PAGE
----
Friday, November 29, 2013

An Everyday White Wine Jewel Burgans Albarino 2011 Rias Baixas

Albarinos make some of Spain's most attractive everyday white wines. They generally have everything I want and the 2011 version from Burgans is no exception. This bright, energetic wine is produced by the Bodegas Martin Codax in Rias Baixas, a DO that achieved legal status relatively recently in 1988. Rias Baixas is located in Spain's extreme northwest and is divided into 5 sub-zones: Val do Saines, Condado do Tea, O Rosal, Ribeira do Ulla and Soutomaior. Val do Saines, where the Bodegas Martin Codax is located, is the largest and coolest of the zones with average temperatures of 55 degrees and rocky soils laden with granite. It's this combination that makes for some special wines.

The Burgans Albarino sports prominent, beautiful aromatics dominated by ripe pear and supported with citrus, floral and mineral notes. The rich, medium bodied texture is lush with orchard fruit and lemony flavors. There's also a nutty nuance on the back end, perhaps as a result of this wine resting on it's lees for a brief time prior to bottling. In addition, there's no wood on this wine. The Burgans Albarino is fermented entirely in stainless steel. It finishes bright and long with excellent supporting acidity. This beauty is imported by Eric Solomon Selections. a wonderful, small importer that favors wines that are true to type and express their geographic origins. I've been a fan of their portfolio for a long time. This beauty cost me $12.99. Cheers.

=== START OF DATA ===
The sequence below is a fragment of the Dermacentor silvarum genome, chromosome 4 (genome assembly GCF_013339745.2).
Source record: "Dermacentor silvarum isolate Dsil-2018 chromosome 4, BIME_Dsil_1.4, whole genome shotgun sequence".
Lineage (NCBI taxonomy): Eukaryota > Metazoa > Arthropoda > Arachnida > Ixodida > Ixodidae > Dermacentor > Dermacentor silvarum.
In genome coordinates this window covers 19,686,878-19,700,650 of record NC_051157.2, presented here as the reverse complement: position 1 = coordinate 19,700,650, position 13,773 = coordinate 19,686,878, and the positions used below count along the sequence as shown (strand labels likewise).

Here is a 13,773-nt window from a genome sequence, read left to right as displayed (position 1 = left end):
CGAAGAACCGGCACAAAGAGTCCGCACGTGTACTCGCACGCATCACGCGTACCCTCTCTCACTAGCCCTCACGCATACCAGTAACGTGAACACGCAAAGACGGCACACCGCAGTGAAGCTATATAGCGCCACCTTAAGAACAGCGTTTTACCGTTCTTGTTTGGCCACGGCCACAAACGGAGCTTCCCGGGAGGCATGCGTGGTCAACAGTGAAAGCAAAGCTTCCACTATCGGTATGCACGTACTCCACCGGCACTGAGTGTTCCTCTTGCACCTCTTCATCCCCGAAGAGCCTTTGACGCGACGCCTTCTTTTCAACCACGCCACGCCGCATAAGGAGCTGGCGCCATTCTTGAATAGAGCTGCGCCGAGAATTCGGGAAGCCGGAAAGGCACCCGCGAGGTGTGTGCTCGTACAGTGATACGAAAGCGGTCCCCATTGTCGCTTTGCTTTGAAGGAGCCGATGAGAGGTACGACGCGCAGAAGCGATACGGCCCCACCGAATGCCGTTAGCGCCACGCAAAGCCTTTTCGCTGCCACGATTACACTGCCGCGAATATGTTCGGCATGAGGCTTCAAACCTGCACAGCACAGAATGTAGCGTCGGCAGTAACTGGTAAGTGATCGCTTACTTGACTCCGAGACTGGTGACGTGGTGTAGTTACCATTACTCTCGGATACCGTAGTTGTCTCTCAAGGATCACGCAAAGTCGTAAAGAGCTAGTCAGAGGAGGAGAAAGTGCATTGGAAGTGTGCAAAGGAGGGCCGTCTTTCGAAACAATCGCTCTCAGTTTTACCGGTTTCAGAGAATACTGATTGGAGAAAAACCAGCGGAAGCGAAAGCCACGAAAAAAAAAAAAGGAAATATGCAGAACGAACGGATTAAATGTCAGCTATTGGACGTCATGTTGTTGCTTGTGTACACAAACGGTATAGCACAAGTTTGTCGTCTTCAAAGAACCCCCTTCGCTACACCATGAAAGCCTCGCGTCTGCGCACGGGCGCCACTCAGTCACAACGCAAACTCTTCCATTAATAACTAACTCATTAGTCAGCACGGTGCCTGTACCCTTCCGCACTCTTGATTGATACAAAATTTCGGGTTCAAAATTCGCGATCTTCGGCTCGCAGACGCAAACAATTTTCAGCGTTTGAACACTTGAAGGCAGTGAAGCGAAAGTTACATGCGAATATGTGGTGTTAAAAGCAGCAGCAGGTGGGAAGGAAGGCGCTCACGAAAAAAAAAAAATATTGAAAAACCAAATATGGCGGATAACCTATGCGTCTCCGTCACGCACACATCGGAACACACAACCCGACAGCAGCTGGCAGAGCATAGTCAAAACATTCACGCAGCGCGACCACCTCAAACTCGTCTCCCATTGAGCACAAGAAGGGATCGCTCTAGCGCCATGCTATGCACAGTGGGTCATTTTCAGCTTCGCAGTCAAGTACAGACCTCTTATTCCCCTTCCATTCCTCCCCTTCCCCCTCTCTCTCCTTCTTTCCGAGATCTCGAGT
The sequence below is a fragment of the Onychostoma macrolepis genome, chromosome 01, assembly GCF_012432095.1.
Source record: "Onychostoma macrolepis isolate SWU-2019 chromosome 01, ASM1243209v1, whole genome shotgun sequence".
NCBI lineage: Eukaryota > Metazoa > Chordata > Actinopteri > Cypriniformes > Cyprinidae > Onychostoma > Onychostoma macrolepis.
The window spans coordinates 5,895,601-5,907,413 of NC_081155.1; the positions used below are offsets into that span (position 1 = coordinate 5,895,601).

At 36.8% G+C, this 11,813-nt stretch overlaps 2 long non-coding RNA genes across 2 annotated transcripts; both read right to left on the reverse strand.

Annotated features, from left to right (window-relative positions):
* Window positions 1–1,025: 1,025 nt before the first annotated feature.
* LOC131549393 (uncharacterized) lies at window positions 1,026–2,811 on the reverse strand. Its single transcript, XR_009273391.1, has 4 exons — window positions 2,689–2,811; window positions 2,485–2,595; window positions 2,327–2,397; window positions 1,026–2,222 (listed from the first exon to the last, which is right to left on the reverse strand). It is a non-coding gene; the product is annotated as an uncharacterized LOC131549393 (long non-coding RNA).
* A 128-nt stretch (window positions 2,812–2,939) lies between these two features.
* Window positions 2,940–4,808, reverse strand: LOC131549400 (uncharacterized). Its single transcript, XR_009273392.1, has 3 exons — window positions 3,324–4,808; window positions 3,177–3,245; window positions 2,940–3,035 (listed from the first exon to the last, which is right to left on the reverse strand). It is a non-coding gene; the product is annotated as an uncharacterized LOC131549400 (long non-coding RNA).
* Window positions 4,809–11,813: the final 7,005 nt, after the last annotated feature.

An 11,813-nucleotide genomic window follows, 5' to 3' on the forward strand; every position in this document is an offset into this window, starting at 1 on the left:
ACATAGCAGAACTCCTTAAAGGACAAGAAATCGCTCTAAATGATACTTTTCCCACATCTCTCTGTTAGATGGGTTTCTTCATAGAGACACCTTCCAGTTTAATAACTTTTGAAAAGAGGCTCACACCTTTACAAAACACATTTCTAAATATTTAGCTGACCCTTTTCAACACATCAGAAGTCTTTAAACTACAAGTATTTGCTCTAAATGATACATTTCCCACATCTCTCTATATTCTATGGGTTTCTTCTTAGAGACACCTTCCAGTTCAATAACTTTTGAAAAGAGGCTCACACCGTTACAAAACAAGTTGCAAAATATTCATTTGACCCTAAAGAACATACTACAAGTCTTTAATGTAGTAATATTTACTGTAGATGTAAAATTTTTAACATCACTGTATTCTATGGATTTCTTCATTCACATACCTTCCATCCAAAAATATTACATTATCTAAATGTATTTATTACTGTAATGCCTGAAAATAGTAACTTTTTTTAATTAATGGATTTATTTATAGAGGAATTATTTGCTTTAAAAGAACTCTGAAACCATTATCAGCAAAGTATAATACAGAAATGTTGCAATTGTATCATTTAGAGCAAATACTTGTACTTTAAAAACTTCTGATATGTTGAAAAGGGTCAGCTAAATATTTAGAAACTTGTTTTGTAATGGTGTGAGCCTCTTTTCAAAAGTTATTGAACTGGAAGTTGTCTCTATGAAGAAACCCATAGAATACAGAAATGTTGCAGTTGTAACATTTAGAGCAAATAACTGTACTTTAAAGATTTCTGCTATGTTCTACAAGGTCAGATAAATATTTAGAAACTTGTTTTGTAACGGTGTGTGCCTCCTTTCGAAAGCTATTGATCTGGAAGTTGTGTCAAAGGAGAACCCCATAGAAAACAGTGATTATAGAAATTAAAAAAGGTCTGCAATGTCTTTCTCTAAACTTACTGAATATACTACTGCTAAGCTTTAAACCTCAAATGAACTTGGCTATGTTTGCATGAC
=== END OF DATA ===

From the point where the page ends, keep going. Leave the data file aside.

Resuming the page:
Sunday, November 17, 2013

Think Pink - Rosé All Year Long Carpineto "Dogajolo" Rosé 2012

Rosés are my go to wines in the summer. Heck, they go with everything from pork and burgers to sushi and everything in between. They're great as aperitifs, with the meal or as a sipper at a party or event. But why not drink them all year long? I certainly do. For the majority of consumers though, the Rosé choice is made less often when the weather gets colder. According to a large retailer I spoke to, rosé sales drop as much as 50% in the fall and winter months, though that's a better number then they used to have. Not that long ago, rosé sales would drop off a cliff to practically nothing after summer had gone. Now, some folks will continue to drink the pink through the holidays.